In my opinion, the University of Montana has two issues: one, we don’t have a lot of diversity.    According to Forbes, 85% of the campus is white.  With a lack of diversity comes a lack of different perspectives, which worsens everyone’s learning experience. That said, our other issue is we don’t have the proper resources for those who do make our campus more diverse. The University of Montana has veterans, Native Americans, LGBTQI, and disabled students who contribute to our campus. I think that if we want to make the campus more diverse, we need to focus on improving the condition for those diverse groups who are already on campus.

Each of these groups need individual initiatives to improve their conditions and frankly, I’m not in the position to suggest what those initiatives should be. What campus needs to do is listen to these groups and their requests, and then do something about it. I may be biased, but I think DiverseU has the potential to be a venue for this; DiverseU is already a place for anyone to present his or her perspective on his or her own diversity related issue. The problem is that the administration, which has the power to make campus more inviting to all sorts of diverse groups, doesn’t attend these sessions. If we can start getting administration to listen to these perspectives, it would be better prepared to make changes on campus that would lead us to a truly diverse, welcoming community.

– Kathleen Stone, J-School student and one of the organizers of DiverseU

View from Wenatchee

Wilfred Woods and his son and Rufus run a family-owned newspaper.  The banner of The Wenatchee World proudly proclaims that it is “Published in the Apple Capital of the World and the Buckle of the Power Belt of the Great Northwest.”  Since 1907, the Woods family has owned and operated the paper out of a brick building on North Mission Street in Wenatchee, WA.   Like lots of newspapers in this country, the World hovers between opportunity and a sea of trouble.

Circulation is holding steady at 17,000 readers.  That’s a significant drop from the 30,000 souls who once bought the paper.  Online readership is growing, Rufus says, and he’s trying to make that trend pay.  He has put in place a hard pay wall: if you want to read more than a couple of paragraphs of any article, you have to subscribe.  Many print analysts would say, that strategy won’t fly, because it will cut off The Wenatchee World from new readers who are not ready to pay.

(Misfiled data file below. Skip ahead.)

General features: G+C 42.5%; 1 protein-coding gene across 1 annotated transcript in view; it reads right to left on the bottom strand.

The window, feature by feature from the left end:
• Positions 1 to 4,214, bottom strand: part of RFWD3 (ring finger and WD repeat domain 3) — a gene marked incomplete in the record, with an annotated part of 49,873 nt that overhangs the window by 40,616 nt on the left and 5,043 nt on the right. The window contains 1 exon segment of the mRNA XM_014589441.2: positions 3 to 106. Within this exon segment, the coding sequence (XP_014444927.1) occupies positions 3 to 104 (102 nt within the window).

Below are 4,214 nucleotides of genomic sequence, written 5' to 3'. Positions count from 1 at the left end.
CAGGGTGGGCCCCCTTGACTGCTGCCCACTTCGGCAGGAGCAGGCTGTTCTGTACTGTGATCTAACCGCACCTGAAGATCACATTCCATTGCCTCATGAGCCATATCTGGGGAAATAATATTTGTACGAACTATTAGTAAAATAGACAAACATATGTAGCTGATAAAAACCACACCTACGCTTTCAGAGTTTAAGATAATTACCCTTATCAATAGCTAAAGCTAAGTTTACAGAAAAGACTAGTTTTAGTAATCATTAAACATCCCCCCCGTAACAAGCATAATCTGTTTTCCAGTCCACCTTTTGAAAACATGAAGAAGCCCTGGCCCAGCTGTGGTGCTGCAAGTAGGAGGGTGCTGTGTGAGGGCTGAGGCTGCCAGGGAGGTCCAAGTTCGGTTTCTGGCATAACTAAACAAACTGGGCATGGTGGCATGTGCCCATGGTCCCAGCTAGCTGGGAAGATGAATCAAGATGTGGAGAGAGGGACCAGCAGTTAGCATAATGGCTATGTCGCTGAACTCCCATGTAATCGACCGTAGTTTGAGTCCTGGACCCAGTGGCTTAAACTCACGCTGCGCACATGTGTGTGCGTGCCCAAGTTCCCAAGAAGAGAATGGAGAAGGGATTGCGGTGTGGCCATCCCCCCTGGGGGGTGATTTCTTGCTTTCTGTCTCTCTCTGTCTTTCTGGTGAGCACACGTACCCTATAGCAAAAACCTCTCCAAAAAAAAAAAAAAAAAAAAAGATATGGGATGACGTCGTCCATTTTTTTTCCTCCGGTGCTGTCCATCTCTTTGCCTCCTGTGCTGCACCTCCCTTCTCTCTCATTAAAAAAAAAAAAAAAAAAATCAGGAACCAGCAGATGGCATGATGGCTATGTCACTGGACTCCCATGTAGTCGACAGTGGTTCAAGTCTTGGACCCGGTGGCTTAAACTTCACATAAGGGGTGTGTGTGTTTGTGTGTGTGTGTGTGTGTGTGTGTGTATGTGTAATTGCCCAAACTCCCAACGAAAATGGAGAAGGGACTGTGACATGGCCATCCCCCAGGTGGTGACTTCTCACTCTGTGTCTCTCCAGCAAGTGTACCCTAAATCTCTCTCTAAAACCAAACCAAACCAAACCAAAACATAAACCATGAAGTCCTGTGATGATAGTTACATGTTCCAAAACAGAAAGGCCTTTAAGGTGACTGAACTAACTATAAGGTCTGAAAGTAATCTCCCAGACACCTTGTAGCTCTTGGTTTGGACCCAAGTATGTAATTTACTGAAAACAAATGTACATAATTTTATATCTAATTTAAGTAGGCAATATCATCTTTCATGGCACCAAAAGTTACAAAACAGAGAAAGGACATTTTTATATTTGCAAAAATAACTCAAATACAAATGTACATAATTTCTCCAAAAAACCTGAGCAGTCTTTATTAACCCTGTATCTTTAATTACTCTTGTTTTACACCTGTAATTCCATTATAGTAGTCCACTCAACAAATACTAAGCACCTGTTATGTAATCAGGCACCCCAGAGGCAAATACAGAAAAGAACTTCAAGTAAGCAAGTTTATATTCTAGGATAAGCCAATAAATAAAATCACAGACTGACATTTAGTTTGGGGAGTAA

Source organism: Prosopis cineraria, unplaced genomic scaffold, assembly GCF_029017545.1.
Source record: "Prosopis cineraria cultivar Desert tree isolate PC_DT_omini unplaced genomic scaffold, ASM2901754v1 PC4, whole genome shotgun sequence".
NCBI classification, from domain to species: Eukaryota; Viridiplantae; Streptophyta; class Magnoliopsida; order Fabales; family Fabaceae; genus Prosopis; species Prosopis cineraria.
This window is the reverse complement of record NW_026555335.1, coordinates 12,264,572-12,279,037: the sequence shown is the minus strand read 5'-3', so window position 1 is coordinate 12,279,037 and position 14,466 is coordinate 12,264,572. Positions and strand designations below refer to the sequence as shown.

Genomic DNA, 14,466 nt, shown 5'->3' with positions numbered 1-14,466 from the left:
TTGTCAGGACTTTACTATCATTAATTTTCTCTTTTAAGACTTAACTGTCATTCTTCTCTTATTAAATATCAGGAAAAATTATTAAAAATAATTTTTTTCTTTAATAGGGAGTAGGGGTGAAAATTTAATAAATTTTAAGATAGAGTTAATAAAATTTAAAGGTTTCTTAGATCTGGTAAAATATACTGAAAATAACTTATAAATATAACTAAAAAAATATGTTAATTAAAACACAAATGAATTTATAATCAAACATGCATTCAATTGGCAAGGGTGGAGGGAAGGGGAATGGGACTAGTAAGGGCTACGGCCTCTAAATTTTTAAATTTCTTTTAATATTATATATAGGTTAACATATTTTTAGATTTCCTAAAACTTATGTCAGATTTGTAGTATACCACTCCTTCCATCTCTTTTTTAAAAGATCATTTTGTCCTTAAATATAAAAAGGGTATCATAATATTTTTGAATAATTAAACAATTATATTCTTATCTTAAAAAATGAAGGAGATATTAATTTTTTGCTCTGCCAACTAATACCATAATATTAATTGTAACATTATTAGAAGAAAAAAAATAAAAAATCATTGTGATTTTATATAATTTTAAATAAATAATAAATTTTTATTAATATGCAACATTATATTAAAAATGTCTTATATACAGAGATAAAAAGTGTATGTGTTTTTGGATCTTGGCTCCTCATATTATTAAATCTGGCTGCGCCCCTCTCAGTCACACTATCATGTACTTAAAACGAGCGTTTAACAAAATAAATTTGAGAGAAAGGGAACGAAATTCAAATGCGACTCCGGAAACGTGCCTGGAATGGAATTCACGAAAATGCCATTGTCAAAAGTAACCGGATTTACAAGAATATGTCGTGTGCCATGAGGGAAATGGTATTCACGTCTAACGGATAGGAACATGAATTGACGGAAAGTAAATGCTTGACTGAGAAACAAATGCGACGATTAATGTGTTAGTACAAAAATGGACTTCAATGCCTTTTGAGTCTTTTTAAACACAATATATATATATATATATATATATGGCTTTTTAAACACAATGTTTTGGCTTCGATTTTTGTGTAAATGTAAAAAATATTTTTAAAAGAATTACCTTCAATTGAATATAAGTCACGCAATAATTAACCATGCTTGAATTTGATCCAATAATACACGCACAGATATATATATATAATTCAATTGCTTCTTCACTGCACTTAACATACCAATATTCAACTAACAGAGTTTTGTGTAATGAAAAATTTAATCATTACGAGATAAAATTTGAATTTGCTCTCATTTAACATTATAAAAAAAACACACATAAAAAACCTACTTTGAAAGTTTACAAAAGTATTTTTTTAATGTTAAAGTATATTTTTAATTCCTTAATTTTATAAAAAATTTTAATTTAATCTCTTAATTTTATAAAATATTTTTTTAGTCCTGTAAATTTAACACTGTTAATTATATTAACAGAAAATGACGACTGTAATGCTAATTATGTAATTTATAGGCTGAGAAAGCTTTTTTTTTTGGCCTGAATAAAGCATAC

Father Wilfred jokes that he made a shrewd deal when he handed over control of the paper to his son Rufus in 1997, just before the Internet buzzsaw started to chew up the profits of traditional media.   Rufus Woods is convinced that the paper can survive.  But he’s not looking solely to a pay wall or a digital product for salvation.  He says, journalists need to be part of the communities they used to cover from the outside.   He’s starting to sponsor local events, not for the money, but as part of an effort to bolster the paper’s role in the community.   He says it’s not enough any more to stand apart and write stories about the divisions in this town.  The paper has to be part of the effort to heal those rifts.

I’m not sure how that strategy can work without compromising the objectivity good journalism rests upon.  But one thing I like about this family’s approach is that they are not complaining about the challenges they face, and they’re not whining about the end of journalism.”  They are experimenting, ducking punches and taking a few as they try to keep this family paper in the fight.

J Dean Larry Abramson